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Boat users: Stay safe, steer clear of overhead lines

Electricity can kill – that is the message to boat lovers who are being reminded to steer clear of overhead power lines when moving their boats to and from the water.


Last year, WPD engineers responded to more than 370 incidents in which members of the public had come into contact with overhead lines while taking part in various outdoor activities.

The majority of sailing accidents involving electricity happen when boats make contact with overhead lines while being rigged or moved on dry land. In recent years, people have been fatally or seriously injured by electricity while rigging or moving boats in car parks, on their driveways and in the road outside their homes.

Anyone touching a boat where the mast or rigging is in contact with an overhead line is at risk of being killed. Masts, rigging, strings, rope and water all conduct electricity.

Eddie Cochrane, WPD Safety Adviser, said: “Every year, we respond to hundreds of incidents where people have come into contact with overhead lines.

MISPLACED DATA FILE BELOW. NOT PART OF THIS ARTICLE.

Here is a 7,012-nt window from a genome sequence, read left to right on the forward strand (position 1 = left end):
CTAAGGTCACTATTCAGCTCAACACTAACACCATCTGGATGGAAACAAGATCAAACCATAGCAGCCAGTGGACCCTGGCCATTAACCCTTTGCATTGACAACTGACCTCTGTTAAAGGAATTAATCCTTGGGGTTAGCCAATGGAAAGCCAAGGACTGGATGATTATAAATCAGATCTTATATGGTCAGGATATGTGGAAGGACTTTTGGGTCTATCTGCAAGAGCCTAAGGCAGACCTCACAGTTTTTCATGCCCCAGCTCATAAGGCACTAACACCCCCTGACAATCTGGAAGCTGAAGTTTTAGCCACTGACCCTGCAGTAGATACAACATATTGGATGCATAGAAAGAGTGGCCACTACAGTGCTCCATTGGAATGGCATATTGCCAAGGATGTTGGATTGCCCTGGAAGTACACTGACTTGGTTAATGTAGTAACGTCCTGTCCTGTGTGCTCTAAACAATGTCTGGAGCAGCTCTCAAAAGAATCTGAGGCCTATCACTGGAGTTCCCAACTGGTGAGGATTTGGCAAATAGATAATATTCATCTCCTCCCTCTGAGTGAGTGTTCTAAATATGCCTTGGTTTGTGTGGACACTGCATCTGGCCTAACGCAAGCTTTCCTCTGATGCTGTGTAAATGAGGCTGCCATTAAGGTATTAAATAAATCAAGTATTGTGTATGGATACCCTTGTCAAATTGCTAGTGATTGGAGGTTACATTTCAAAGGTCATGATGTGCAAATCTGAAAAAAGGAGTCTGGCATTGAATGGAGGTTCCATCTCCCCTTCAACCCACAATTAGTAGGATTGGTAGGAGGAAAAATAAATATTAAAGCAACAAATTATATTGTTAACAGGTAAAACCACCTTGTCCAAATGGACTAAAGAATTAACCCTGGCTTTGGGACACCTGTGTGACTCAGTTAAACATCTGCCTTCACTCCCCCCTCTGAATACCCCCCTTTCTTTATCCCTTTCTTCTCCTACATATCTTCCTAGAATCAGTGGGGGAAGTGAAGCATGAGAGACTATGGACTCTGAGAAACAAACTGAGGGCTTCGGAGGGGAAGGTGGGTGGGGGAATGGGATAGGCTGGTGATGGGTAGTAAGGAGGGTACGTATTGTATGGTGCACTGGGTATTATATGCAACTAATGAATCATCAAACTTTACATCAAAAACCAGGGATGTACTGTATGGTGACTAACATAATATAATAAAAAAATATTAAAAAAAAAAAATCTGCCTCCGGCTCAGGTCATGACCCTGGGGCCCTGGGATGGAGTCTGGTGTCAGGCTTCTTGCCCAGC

“Sailors may be at increased risk of contact with live powerlines because the metal masts and rigging of sailing boats are often higher than the lines. We urge all boat users to take extra care when moving a boat with the mast erected and to look out for overhead power line warning notices and exclusion signs.”

Top five tips on sailing safety:

  1. Unpack, set up and put away your boat at the water’s edge or away from overhead power lines.
  2. Take extra care when moving a boat with the mast erected.
  3. Look out for overhead power line warning notices and exclusion zone signs and obey any instructions.
  4. Tell the site owner or club secretary of any dangerous situation or near miss that you see.
  5. Always assume a power line is live. If your boat comes into contact with an electrical wire, stay away and call 105, our emergency number. If someone is on the boat, they must stay on the boat. Climbing out could be fatal.

For more information, visit our Sailing Safety page here.

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